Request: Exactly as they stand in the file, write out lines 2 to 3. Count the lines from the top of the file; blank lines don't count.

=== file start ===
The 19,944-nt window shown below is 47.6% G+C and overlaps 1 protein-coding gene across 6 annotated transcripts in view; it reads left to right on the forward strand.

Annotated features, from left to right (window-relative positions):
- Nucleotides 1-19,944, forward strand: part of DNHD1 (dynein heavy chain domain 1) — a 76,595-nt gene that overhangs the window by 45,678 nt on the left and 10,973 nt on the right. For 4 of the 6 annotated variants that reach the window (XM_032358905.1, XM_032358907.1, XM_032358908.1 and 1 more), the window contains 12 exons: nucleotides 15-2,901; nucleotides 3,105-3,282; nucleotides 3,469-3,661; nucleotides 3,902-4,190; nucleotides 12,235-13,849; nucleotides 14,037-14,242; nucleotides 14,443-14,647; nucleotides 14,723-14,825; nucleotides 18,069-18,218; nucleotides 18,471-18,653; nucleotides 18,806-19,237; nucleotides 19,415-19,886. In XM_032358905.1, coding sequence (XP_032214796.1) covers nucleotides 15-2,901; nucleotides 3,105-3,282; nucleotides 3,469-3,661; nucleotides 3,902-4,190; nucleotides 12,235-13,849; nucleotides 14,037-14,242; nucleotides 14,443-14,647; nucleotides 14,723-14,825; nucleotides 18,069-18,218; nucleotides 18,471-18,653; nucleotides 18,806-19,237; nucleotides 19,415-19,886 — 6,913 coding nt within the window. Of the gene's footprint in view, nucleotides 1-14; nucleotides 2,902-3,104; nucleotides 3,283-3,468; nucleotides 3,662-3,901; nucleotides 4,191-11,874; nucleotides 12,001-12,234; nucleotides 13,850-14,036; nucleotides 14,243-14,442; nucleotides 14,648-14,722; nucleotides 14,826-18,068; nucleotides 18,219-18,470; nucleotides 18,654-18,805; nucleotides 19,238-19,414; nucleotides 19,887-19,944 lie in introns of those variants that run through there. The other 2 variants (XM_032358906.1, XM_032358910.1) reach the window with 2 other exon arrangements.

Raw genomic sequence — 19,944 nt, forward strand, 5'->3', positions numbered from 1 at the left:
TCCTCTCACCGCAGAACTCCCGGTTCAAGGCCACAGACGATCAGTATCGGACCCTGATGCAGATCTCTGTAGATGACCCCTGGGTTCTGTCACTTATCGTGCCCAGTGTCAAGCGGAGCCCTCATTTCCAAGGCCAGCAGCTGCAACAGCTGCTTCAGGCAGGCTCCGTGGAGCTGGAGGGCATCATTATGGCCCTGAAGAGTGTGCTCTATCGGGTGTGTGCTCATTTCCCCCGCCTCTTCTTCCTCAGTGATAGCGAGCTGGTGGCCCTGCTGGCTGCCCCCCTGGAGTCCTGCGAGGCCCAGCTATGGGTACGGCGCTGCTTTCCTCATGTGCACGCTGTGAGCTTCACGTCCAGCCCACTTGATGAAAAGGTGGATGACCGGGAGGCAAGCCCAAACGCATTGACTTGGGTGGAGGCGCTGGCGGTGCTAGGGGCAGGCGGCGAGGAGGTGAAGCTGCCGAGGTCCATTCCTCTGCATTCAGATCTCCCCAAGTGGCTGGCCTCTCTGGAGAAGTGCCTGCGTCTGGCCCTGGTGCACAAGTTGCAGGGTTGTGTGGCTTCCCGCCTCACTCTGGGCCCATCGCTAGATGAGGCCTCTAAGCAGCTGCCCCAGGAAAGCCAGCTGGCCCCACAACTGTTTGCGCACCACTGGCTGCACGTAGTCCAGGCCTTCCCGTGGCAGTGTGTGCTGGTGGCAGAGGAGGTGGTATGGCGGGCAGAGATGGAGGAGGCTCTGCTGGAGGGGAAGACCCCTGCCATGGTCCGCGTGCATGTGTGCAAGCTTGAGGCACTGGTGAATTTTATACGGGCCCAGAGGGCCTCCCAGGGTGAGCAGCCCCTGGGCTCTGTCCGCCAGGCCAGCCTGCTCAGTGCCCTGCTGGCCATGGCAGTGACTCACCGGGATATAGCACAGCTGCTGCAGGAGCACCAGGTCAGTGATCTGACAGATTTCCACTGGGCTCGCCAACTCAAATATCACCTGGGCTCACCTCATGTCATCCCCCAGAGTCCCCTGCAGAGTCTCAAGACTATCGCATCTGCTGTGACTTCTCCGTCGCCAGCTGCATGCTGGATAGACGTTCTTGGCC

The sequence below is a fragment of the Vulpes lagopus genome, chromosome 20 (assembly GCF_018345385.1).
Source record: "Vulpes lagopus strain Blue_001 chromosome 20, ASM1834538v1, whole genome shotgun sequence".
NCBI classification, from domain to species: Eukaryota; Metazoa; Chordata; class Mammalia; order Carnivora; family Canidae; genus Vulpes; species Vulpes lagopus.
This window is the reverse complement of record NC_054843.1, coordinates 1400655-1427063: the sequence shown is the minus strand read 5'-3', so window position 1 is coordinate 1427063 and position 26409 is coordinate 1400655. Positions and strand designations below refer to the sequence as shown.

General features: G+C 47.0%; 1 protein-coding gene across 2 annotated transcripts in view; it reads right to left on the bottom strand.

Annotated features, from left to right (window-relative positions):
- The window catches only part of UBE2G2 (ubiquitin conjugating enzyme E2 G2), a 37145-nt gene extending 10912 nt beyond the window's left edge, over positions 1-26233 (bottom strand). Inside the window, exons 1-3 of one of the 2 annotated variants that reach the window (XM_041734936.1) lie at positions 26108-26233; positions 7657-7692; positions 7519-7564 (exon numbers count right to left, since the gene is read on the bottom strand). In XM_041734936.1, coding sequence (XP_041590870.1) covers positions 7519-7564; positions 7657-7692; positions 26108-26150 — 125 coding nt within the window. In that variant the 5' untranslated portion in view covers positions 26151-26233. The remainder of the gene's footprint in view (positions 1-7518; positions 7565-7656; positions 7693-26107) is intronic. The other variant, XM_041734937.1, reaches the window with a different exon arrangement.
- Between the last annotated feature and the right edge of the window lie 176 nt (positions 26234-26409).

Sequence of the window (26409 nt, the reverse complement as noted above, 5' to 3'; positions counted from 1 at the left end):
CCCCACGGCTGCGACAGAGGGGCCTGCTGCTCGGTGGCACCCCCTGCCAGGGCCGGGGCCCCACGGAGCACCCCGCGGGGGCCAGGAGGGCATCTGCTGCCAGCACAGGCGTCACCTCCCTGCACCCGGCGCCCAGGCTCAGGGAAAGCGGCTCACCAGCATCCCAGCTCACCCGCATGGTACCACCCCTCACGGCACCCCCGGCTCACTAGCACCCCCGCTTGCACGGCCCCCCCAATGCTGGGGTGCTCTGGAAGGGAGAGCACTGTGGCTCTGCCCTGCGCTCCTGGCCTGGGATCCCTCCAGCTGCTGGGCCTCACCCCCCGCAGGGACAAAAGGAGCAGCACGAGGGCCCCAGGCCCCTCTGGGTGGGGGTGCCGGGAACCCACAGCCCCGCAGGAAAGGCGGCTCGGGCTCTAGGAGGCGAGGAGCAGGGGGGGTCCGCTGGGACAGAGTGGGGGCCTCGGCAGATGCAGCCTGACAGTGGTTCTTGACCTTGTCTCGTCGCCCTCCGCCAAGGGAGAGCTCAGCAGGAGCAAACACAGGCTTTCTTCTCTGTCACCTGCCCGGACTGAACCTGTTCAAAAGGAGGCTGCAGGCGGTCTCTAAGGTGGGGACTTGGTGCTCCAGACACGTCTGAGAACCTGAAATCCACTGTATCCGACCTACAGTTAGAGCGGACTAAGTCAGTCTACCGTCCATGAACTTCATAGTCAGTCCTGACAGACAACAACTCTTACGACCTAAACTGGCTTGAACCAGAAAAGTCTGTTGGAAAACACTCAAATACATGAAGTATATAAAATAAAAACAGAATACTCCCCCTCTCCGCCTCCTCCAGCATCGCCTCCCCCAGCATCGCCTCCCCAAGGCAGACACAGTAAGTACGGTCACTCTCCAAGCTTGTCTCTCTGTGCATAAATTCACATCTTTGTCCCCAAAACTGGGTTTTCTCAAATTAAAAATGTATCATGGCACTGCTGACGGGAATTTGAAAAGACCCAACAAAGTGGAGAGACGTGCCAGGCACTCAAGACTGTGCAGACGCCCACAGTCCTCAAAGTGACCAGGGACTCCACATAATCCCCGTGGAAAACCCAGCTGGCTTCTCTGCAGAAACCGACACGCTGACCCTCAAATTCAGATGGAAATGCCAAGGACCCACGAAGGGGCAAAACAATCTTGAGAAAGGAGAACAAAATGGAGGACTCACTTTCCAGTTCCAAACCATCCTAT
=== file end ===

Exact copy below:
Annotated features, from left to right (window-relative positions):
- Nucleotides 1-19,944, forward strand: part of DNHD1 (dynein heavy chain domain 1) — a 76,595-nt gene that overhangs the window by 45,678 nt on the left and 10,973 nt on the right. For 4 of the 6 annotated variants that reach the window (XM_032358905.1, XM_032358907.1, XM_032358908.1 and 1 more), the window contains 12 exons: nucleotides 15-2,901; nucleotides 3,105-3,282; nucleotides 3,469-3,661; nucleotides 3,902-4,190; nucleotides 12,235-13,849; nucleotides 14,037-14,242; nucleotides 14,443-14,647; nucleotides 14,723-14,825; nucleotides 18,069-18,218; nucleotides 18,471-18,653; nucleotides 18,806-19,237; nucleotides 19,415-19,886. In XM_032358905.1, coding sequence (XP_032214796.1) covers nucleotides 15-2,901; nucleotides 3,105-3,282; nucleotides 3,469-3,661; nucleotides 3,902-4,190; nucleotides 12,235-13,849; nucleotides 14,037-14,242; nucleotides 14,443-14,647; nucleotides 14,723-14,825; nucleotides 18,069-18,218; nucleotides 18,471-18,653; nucleotides 18,806-19,237; nucleotides 19,415-19,886 — 6,913 coding nt within the window. Of the gene's footprint in view, nucleotides 1-14; nucleotides 2,902-3,104; nucleotides 3,283-3,468; nucleotides 3,662-3,901; nucleotides 4,191-11,874; nucleotides 12,001-12,234; nucleotides 13,850-14,036; nucleotides 14,243-14,442; nucleotides 14,648-14,722; nucleotides 14,826-18,068; nucleotides 18,219-18,470; nucleotides 18,654-18,805; nucleotides 19,238-19,414; nucleotides 19,887-19,944 lie in introns of those variants that run through there. The other 2 variants (XM_032358906.1, XM_032358910.1) reach the window with 2 other exon arrangements.